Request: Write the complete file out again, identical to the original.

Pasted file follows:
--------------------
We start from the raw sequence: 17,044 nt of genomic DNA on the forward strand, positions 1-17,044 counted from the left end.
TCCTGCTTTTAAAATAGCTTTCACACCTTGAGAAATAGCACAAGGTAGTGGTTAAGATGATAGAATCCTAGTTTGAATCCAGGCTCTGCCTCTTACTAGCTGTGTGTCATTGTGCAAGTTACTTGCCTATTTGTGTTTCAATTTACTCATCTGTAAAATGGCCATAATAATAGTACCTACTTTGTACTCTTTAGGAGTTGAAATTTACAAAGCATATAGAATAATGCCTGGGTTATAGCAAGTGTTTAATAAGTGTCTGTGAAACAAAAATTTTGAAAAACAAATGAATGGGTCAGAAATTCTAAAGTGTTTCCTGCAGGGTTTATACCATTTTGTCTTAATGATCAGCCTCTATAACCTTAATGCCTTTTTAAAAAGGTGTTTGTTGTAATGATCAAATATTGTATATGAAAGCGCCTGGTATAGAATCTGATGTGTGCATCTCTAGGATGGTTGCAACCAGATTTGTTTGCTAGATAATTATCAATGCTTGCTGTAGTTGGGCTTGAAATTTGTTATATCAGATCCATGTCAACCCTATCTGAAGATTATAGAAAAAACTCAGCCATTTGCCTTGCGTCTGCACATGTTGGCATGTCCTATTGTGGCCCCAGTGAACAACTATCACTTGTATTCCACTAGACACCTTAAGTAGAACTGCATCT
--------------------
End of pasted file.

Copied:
We start from the raw sequence: 17,044 nt of genomic DNA on the forward strand, positions 1-17,044 counted from the left end.
TCCTGCTTTTAAAATAGCTTTCACACCTTGAGAAATAGCACAAGGTAGTGGTTAAGATGATAGAATCCTAGTTTGAATCCAGGCTCTGCCTCTTACTAGCTGTGTGTCATTGTGCAAGTTACTTGCCTATTTGTGTTTCAATTTACTCATCTGTAAAATGGCCATAATAATAGTACCTACTTTGTACTCTTTAGGAGTTGAAATTTACAAAGCATATAGAATAATGCCTGGGTTATAGCAAGTGTTTAATAAGTGTCTGTGAAACAAAAATTTTGAAAAACAAATGAATGGGTCAGAAATTCTAAAGTGTTTCCTGCAGGGTTTATACCATTTTGTCTTAATGATCAGCCTCTATAACCTTAATGCCTTTTTAAAAAGGTGTTTGTTGTAATGATCAAATATTGTATATGAAAGCGCCTGGTATAGAATCTGATGTGTGCATCTCTAGGATGGTTGCAACCAGATTTGTTTGCTAGATAATTATCAATGCTTGCTGTAGTTGGGCTTGAAATTTGTTATATCAGATCCATGTCAACCCTATCTGAAGATTATAGAAAAAACTCAGCCATTTGCCTTGCGTCTGCACATGTTGGCATGTCCTATTGTGGCCCCAGTGAACAACTATCACTTGTATTCCACTAGACACCTTAAGTAGAACTGCATCT